Announcement

Collapse
No announcement yet.

Ubuntu 11.04 Alpha 3 Released

Collapse
X
  • Filter
  • Time
  • Show
Clear All
new posts

  • Ubuntu 11.04 Alpha 3 Released

    Phoronix: Ubuntu 11.04 Alpha 3 Released

    While Red Hat / RPM distribution fans can be celebrating the release of Scientific Linux 6.0, early adopters of Ubuntu "Natty Narwhal" can be testing out the release of Ubuntu 11.04 Alpha 3...

    http://www.phoronix.com/vr.php?view=OTE2OQ

  • #2
    Originally posted by phoronix View Post
    RPM distribution fans
    Which retard judges a distribution by its package format. It's not like the format results in actual differences in quality…

    Comment


    • #3
      Originally posted by Awesomeness View Post
      Which retard judges a distribution by its package format. It's not like the format results in actual differences in quality…
      Some people simply like it better as a package format. Perhaps they've had better experiences on distributions that used that format than on distributions that didn't (whether related or not), and now they've become somewhat attached. It's a psychological phenomena which can be complicated or simple, depending on who is affected and who's doing the explaining.

      Anyway, it's usually a subjective reason, but sometimes there are concrete reasons: One is more or less faster than the other, or it is (perceived, at least) to be more or less reliable, or it's simpler, or....

      But, yeah, it usually doesn't effect the quality of the distribution. I don't think anyone was suggesting that anyway, but I didn't want to look like I was ignoring that thought.

      Comment


      • #4
        Originally posted by phoronix View Post
        While Red Hat / RPM distribution fans can be celebrating the release of Scientific Linux 6.0
        Wait, what?

        We're meant to "celebrate" over Scientific Linux? Fedora 15 Alpha RC images are out for people to test, where's that to "celebrate"?

        Comment


        • #5
          Originally posted by Awesomeness View Post
          Which retard judges a distribution by its package format. It's not like the format results in actual differences in quality…
          I guess I'm "retarded" by your awesome standards (not that I care). I just like Debian package management and find other package management schemes cumbersome or difficult to work with. So .deb based distros are my personal preference, though I'm not one of the people that thinks it should be the absolute standard. I've tried RPM distros and just found them too hard to customize, which may or may not be my fault. Anyway.. I'm drunk and I lost my train of thought, so.....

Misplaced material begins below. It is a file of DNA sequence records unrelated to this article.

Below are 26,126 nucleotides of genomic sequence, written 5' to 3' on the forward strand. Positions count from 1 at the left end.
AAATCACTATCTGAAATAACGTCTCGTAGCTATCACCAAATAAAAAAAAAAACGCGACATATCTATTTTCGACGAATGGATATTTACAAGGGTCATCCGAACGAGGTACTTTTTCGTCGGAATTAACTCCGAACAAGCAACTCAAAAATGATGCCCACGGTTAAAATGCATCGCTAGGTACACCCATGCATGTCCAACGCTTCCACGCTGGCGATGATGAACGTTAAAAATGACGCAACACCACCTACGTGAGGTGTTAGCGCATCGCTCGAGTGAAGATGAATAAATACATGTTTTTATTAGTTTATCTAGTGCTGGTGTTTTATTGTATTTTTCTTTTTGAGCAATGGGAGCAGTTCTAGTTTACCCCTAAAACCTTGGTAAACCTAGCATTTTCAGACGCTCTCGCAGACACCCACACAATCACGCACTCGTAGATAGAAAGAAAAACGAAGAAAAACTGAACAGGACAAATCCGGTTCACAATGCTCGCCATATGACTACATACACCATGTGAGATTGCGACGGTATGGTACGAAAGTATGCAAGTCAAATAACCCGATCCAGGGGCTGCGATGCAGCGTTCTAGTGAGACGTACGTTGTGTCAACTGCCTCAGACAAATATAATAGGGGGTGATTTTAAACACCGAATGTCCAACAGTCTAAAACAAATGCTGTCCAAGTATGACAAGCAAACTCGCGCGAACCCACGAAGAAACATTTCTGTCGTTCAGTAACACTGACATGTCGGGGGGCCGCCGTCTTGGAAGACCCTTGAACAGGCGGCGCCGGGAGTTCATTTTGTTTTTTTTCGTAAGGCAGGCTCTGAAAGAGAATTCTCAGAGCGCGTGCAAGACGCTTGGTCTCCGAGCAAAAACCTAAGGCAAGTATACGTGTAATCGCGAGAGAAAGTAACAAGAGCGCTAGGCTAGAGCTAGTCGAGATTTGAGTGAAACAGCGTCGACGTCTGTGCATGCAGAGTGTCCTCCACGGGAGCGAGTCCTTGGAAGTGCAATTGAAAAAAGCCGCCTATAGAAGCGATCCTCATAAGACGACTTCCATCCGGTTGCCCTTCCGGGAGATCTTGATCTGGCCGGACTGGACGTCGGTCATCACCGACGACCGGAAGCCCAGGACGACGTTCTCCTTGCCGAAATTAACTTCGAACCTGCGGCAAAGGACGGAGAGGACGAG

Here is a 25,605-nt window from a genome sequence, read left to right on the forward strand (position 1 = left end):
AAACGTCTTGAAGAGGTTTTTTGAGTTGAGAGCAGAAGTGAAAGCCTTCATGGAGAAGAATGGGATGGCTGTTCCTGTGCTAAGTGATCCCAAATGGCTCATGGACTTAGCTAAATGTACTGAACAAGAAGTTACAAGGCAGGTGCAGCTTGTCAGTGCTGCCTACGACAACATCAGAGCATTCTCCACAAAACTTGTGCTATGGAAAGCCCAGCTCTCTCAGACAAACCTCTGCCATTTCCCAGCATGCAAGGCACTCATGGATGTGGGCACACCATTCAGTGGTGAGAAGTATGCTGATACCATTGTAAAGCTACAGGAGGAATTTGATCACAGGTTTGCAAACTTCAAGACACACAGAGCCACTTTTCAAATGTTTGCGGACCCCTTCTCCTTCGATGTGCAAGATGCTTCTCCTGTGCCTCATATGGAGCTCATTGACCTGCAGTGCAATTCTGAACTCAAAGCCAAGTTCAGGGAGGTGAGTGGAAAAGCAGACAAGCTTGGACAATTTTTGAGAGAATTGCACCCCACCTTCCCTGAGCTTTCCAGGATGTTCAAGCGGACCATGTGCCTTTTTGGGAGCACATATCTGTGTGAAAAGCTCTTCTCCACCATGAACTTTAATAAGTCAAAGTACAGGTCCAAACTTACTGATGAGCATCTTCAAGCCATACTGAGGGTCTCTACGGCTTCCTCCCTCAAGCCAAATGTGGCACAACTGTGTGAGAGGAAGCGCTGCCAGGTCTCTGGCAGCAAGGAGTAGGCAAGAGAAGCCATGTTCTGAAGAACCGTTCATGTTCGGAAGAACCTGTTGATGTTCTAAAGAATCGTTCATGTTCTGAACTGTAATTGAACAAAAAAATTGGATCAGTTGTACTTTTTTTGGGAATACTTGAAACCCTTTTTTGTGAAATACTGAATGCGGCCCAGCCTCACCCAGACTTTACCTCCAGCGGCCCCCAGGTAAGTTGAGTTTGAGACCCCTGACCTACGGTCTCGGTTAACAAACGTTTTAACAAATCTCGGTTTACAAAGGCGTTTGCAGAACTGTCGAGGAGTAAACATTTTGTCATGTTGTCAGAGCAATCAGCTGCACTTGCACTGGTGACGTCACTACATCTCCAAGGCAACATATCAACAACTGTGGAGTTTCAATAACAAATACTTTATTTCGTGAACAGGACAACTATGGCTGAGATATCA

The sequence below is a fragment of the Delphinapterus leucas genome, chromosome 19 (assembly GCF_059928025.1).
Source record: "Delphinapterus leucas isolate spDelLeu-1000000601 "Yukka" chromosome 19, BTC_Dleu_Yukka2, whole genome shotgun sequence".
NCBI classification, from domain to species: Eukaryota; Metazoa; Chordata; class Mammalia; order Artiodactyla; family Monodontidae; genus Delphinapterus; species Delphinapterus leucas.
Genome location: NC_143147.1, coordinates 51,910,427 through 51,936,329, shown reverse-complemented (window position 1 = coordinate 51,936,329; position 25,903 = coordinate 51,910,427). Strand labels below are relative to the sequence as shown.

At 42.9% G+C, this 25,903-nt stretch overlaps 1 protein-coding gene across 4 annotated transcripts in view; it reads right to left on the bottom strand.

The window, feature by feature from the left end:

Comment


          • #6
            Should check my emails more often.

            Fedora 15 Alpha confirmed GOLD http://meetbot.fedoraproject.org/fed...3-02-22.00.txt

            * Are we a go? (rbergeron, 22:23:37)
            * AGREED: F15 Alpha RC2 is declared GOLD. Woot. (rbergeron,
            22:24:32)

            Comment


            • #7
              Originally posted by Awesomeness View Post
              Which retard judges a distribution by its package format. It's not like the format results in actual differences in quality…
              It's always funny when people who don't know what they're talking about have the gall to question other peoples' intelligence.

              RPM Distributions= any distribution based off of Red Hat. (IE: OpenSUSE, Mandriva, PCLinuxOS, etc.) It's not referring to the package management at all, but rather simple shorthand to signify the Red Hat origins.




              Back on topic, I've tried Ubuntu and their "Unity" desktop and I'm not impressed. It's a good desktop if you're using a 10-inch touchscreen but for those of us with desktops and big boy monitors, it's a bunch of huge icons cluttering your screen. You can't minimize anything and all of your apps show up in a list of more huge icons, rather than in nice menu with sub-menus. It's not a good desktop environment at all, IMO. But, I might still give Ubuntu 11.04 a whirl just to try out Wayland and some of the other new features. I can always just switch from Unity to a normal Gnome desktop.

              Comment


              • #8
                I am sad

                To be honest, I am a bit saddened.
                I hope my pessimistic view on changes is baseless, but...
                One of the things, windows adapters hate - when with next release, everything changes around, by means of navigation and graphically, can probably be applied to Linux too.

                When people got used to Ubuntu with Gnome(love it or hate it, I just use it, as I don't consider KDE any better) putting them on something else - can be annoying. Especially to those who are not computer literate, or somehow else are dependent on Gnome environment. Does Unity support features for disabled/semi disabled persons?(I really hope it does)

                Same can be applied to all sorts of changes across any new release, but IMHO, graphical interface changes shouldn't be welcome, until they actually do life easier, and not like Windows XP to Windows Vista easier, as everyone I know hated this step.

                Comment


                • #9
                  Originally posted by DanL View Post